For fifty years the World’s attitude to and treatment of the coca leaf and coca farmers has been controlled by the UN Drugs Conventions beginning with the Convention of 1961 which prohibited the production, possession and purchase of the coca leaf as well as cocaine. The assertion of this report is that the illegal status of the coca leaf is based upon a misinterpretation of science, first of all in 1950 with the publication of the misleading study of the Commission of Enquiry on the Coca Leaf; and much later with the blocking of the publication of a report in 1995 by the World Health Organisation (WHO) which made abundantly clear that the coca leaf itself has “no negative health effects”.

  16. idpc-advocacy-note-eu-drug-policy-july-2013

    The European Union Drugs Strategy 2013-2020

    30 June 2013

    The European Union (EU) has had some form of formal drug strategy since the early 1990s. These successive strategies have attempted to articulate a common Europe-wide position, and set out the role for the European Commission (EC) and other agencies in supporting the activities of EU member states given that the main decisions on policy, strategy and resource allocations are made at the national level.

  17. mdle-5-drug-law-enforcement-financial-investigation-strategies

    Drug law enforcement and financial investigation strategies

    31 August 2013

    Since the 1980s, there has been a major push in rhetoric and institution-building, emphasizing the centrality of attacking the financial lifeblood of drug trafficking networks and organised economic crimes. Much progress has been made in legislation and the creation of financial intelligence units. However, there are volumes of commentary and legal analysis, but almost nowhere in the world is there any systematic analysis of law enforcement or criminal justice inputs or outputs, let alone of outcomes in terms of reduced crimes of any kind or reduced harms arising from the ‘organised’ nature of crime.

  18. nz-psychoactive-substances-legislation

    New Zealand’s psychoactive substances legislation

    • Catherine McCullough, Jackson Wood, Rob Zorn
    31 August 2013

    On 11 July 2013, the New Zealand Parliament passed the Psychoactive Substances Act. The legislation enacted a new legal framework for the testing, manufacture, sale, and regulation of psychoactive products with the responsibility on manufacturers to prove a product 'low risk before it could be sold.' The expectation is that the adoption of new modern drug policies will ensure that the drugs people do take are safe, and that help can be accessed easily for those who need it. If the New Zealand approach is successful, other countries might follow lead, or even improve on what has been have done so far.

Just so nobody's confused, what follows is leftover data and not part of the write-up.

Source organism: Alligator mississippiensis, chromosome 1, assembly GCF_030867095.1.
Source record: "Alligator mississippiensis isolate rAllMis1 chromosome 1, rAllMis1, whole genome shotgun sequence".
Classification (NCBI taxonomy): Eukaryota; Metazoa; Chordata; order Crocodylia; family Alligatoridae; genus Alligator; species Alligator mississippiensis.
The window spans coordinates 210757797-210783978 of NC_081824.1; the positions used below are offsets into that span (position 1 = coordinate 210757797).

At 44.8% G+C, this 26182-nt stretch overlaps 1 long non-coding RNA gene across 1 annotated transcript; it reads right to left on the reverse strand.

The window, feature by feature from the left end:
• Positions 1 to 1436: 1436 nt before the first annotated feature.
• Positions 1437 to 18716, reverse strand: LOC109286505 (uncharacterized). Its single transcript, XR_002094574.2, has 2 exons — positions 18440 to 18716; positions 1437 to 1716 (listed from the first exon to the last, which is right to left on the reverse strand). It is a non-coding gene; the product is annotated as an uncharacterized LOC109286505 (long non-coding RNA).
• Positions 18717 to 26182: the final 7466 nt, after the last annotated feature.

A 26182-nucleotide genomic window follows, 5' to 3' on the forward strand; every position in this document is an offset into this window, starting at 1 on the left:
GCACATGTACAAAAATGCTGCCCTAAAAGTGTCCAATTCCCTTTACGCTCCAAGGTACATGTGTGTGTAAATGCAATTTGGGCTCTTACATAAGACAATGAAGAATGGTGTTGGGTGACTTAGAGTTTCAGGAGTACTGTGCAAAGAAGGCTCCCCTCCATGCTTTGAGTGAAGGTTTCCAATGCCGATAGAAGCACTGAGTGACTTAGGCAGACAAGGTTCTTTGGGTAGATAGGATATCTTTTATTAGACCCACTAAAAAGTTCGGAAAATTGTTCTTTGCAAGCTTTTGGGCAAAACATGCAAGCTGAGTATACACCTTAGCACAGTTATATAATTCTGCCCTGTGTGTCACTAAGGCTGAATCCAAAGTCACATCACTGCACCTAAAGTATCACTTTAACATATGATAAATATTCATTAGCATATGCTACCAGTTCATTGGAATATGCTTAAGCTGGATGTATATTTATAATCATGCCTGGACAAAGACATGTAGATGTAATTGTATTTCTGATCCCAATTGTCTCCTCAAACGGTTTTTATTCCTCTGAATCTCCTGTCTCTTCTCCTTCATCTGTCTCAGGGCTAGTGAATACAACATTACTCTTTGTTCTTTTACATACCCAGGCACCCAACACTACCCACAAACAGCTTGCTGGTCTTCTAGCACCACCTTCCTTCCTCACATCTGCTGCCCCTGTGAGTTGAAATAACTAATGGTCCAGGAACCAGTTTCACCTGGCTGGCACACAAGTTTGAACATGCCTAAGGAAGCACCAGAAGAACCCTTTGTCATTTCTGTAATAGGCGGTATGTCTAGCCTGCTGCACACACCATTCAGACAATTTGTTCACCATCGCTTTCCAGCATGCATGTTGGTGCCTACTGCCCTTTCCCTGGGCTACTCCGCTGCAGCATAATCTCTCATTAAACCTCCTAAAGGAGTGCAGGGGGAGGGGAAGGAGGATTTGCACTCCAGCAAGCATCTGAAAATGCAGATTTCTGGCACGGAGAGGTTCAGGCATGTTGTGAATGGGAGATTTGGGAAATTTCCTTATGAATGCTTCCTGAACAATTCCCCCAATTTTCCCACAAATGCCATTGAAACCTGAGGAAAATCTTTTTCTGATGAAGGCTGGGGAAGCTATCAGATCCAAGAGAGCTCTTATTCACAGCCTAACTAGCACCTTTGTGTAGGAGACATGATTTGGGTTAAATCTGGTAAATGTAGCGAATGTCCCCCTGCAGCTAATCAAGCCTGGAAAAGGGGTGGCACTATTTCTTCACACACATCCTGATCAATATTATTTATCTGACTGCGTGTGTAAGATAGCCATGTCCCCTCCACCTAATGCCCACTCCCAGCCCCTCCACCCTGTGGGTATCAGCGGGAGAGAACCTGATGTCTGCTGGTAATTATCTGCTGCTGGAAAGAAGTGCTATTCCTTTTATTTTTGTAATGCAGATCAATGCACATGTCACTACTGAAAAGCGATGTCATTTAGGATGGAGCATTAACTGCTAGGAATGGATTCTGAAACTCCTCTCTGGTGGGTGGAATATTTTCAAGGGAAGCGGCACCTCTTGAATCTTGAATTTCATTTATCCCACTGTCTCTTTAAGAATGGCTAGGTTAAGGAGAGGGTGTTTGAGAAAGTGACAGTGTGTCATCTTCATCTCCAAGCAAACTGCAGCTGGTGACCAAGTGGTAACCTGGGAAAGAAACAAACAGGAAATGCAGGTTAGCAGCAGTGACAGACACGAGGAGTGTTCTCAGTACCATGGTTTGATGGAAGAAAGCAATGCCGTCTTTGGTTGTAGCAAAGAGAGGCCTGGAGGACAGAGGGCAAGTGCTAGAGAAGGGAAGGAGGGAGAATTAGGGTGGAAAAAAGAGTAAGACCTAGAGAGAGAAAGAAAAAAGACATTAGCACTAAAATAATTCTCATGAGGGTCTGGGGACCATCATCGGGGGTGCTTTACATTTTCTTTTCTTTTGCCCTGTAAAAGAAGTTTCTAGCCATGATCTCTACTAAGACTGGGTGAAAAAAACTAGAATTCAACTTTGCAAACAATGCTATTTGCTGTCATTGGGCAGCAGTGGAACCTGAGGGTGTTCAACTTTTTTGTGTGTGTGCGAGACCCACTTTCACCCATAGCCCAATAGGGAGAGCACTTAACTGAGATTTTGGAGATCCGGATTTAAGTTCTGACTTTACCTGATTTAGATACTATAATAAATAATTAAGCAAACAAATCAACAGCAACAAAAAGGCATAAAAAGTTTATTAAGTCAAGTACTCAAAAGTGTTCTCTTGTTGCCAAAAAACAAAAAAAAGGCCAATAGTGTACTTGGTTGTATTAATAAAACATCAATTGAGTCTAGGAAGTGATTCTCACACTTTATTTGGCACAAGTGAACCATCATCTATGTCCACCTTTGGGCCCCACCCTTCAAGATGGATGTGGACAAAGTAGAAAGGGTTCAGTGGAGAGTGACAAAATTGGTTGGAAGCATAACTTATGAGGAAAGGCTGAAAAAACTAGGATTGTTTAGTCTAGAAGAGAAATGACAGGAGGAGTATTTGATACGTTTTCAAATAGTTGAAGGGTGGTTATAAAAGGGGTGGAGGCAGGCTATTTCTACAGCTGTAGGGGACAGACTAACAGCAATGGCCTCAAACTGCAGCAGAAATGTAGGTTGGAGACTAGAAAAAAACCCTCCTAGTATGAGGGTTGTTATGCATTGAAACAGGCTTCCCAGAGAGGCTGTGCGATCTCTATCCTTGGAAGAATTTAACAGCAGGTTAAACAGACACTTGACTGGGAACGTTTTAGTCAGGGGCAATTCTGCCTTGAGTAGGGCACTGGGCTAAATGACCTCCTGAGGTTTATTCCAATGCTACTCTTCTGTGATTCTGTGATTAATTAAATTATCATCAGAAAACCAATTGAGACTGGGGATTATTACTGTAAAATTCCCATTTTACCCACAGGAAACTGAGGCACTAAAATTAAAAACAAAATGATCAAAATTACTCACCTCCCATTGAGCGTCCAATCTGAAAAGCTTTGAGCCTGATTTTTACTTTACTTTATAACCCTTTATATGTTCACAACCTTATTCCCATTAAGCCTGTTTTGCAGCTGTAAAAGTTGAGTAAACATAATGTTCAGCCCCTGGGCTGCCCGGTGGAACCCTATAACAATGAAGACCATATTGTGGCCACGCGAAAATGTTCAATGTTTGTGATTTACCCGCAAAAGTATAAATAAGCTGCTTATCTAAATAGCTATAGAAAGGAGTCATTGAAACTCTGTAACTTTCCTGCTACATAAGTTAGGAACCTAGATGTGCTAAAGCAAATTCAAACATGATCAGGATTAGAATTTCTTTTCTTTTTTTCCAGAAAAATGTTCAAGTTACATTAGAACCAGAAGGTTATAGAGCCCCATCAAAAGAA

19. Launching the debate

    • Coletta Youngers
    30 June 2013
    Policy briefing

    In April 2012, most of the hemisphere’s presidents gathered at the Summit of the Americas in Cartagena, Colombia and held a closed-door meeting where drug policy was the only topic discussed. Following that meeting, Colombian President Juan Manuel Santos announced that the Organisation of American States (OAS) was being tasked to analyse the results of hemispheric drug policies and to “explore new approaches to strengthen this struggle and become more effective”. Thus began a one year process led by OAS Secretary General José Miguel Insulza, with the support of OAS staff from the Secretariat for Multidimensional Security and the Inter-American Drug Abuse Control Commission (CICAD), as well as a range of independent experts.

  20. idpc-latin-america

    The drug policy reform agenda in the Americas (Version 2)

    • Coletta Youngers
    15 August 2013

    At the root of the drug policy debate in Latin America is growing recognition that present policies have failed to achieve the desired objectives, the extremely high costs of implementing those policies paid by Latin American countries, and the need to place higher priority on reducing unacceptably high levels of violence. Of particular concern is the spread of organized crime and the resulting violence, corruption and erosion of democratic institutions.